[Sequels often get penalized if they don't change enough, but Gamasutra news director Leigh Alexander examines BioShock 2 to find an interesting challenge -- and opportunity -- in keeping some things the same.]
The main reservation critics and fans seem to have about the largely-acclaimed BioShock 2
is that it doesn't bring much new to the table, a conservative sequel to a game that didn't really need a sequel.
Wired's Chris Kohler said the game was "stamping on well-trod ground," and Game Informer's Andrew Reiner said the dystopia of Rapture had developed "the familiarity of a local shopping mall." The innovation of Rapture as a setting was part of what made the original BioShock
so exciting, and now that players are used to it, the game loses something, some say.
Another recent release, No More Heroes 2
, was also said to have been unnecessary -- director Suda51 himself has said he hadn't planned on tacking a sequel on to the story of Travis Touchdown.
Why do games that "don't need sequels" get them? The answer's obvious: the game industry's more hit-driven than ever, and it's no longer enough to make a successful game -- publishers need successful franchises
. This leaves two options: conceive every game as open-ended, always setting up for a sequel, or attach sequels to games that "don't need them."
Neither sounds very appealing at first blush. But the major rush to sequelize even those titles that make solid self-contained experiences could create, by necessity, a promising shift in the way developers build worlds and innovate in them.
Although fans were quick to note that that BioShock 2
didn't feel much different from its predecessor, 2K was wise with it. The original title was so strongly received that to significantly change much about it could have been disastrous. Fans loved BioShock
for its unique and deeply-realized world and the signatures that populated it: Madness, decay, philosophical frenzy, and the strange energy system governed by the eerie Little Sisters and their hulking protectors.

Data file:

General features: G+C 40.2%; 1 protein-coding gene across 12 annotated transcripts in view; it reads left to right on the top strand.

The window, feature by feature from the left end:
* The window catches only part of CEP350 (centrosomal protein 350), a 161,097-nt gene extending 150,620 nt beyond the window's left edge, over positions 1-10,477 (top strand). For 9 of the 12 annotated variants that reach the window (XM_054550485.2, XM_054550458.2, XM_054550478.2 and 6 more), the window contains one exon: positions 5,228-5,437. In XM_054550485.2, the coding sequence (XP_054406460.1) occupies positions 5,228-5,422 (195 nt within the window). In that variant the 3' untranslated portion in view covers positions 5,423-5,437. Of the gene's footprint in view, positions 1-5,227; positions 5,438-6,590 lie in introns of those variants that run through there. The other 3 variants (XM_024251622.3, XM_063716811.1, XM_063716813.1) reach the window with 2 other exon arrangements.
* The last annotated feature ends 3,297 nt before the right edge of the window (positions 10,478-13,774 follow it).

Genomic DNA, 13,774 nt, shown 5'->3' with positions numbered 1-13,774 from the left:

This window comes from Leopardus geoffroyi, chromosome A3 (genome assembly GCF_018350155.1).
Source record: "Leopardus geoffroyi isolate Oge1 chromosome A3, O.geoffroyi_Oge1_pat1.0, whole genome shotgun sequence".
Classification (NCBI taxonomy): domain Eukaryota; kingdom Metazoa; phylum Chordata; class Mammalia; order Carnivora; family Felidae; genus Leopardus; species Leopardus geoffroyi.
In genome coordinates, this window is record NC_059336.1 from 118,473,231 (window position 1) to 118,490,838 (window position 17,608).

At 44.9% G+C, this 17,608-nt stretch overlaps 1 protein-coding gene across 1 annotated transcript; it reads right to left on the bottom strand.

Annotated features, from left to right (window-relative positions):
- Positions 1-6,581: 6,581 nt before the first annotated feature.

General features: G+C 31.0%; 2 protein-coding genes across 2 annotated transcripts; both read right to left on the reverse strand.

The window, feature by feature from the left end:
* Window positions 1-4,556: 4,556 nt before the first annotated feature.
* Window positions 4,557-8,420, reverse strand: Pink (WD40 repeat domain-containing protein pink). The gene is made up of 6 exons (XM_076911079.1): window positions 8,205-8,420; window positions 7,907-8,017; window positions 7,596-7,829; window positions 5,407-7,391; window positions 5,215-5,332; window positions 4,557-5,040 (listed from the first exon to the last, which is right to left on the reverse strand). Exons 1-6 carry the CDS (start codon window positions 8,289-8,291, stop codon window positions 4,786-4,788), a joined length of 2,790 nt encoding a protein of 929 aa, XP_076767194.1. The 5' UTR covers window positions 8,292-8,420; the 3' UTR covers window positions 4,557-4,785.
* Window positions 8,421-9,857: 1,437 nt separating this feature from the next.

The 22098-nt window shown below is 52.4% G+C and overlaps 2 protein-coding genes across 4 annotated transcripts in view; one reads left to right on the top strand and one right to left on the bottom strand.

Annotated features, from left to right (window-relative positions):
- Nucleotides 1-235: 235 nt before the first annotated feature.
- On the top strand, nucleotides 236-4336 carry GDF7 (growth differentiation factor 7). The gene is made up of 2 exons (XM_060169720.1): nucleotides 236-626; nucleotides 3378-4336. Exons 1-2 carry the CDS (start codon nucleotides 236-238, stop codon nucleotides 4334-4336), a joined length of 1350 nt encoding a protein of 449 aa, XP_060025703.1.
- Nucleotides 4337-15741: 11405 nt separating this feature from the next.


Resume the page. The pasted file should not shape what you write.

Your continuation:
There's even very little room to improve on the game mechanics. They can be iterated upon, as with the welcome tweak to the hacking minigame, but BioShock
's gameplay is well-established and part of its appeal. So much about the game identifies it distinctly that there isn't much that can
be changed in a sequel -- there are too many elements without which it wouldn't be itself. But that's not a problem: That's a success and an opportunity.
is not just a stand-alone narrative. It's a framework. Rapture isn't the story, it's the story's housing. The lamp-eyed Little Sisters and lumbering Big Daddies aren't characters, they're elements of the visual language. Thinking about a sequel for a game with such a strong signature, it becomes clear that its key elements are signposts for the experience, and not the entirety of the experience itself.
And with the framework so distinctive and so firmly-established, there's a unique chance to evolve the expectations of gamers. Where BioShock
presented one character of an only loosely-known identity with an objectivist despot as adversary, BioShock 2
presents the same sort of character and an enemy adherent to a different philosophy.
What can BioShock 3
do? It can't change Rapture's look, its citizenry, its rules or even meaningfully change the experience of interacting with the world. But it can present a new quest for self and a new philosophy to test within Rapture's mad power vacuum. In other words, it has no choice but to iterate on story and theme, and this fashion of approaching game franchises will only make gaming richer as developers get better and better at it.
It will be interesting if games start to become franchises by building a strong universe and desirable mechanics first, and then yield sequels that don't overhaul those things, rewrite the design mechanics or tack on new features where none are really needed just so gamers won't complain there's nothing new.
The result will be a new kind of sequelization. BioShock 2
returned us to Rapture in the best way possible: By simply creating a new adventure therein and a new way to look at familiar things. It's perplexing to see critics penalize a game for declining to change what they best loved about it.